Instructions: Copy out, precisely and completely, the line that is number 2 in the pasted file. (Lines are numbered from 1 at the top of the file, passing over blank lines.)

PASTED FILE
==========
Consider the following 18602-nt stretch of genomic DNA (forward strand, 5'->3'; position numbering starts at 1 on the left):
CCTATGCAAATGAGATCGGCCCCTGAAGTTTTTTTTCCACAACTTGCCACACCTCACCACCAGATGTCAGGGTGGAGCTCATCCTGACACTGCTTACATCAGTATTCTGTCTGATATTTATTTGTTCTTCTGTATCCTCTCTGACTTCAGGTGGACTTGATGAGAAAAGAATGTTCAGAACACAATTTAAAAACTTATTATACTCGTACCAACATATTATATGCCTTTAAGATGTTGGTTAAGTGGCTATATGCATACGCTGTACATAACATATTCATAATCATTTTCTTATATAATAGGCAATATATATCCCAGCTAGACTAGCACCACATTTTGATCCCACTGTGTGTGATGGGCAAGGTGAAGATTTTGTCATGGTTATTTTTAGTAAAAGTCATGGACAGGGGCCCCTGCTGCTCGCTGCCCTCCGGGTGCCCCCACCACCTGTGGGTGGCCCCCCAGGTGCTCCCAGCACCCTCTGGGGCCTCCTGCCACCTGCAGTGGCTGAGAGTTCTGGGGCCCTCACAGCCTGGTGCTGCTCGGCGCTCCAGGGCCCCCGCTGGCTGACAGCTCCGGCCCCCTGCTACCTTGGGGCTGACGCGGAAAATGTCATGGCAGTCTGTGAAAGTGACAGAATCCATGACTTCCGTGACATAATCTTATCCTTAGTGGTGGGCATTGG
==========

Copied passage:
CCTATGCAAATGAGATCGGCCCCTGAAGTTTTTTTTCCACAACTTGCCACACCTCACCACCAGATGTCAGGGTGGAGCTCATCCTGACACTGCTTACATCAGTATTCTGTCTGATATTTATTTGTTCTTCTGTATCCTCTCTGACTTCAGGTGGACTTGATGAGAAAAGAATGTTCAGAACACAATTTAAAAACTTATTATACTCGTACCAACATATTATATGCCTTTAAGATGTTGGTTAAGTGGCTATATGCATACGCTGTACATAACATATTCATAATCATTTTCTTATATAATAGGCAATATATATCCCAGCTAGACTAGCACCACATTTTGATCCCACTGTGTGTGATGGGCAAGGTGAAGATTTTGTCATGGTTATTTTTAGTAAAAGTCATGGACAGGGGCCCCTGCTGCTCGCTGCCCTCCGGGTGCCCCCACCACCTGTGGGTGGCCCCCCAGGTGCTCCCAGCACCCTCTGGGGCCTCCTGCCACCTGCAGTGGCTGAGAGTTCTGGGGCCCTCACAGCCTGGTGCTGCTCGGCGCTCCAGGGCCCCCGCTGGCTGACAGCTCCGGCCCCCTGCTACCTTGGGGCTGACGCGGAAAATGTCATGGCAGTCTGTGAAAGTGACAGAATCCATGACTTCCGTGACATAATCTTATCCTTAGTGGTGGGCATTGG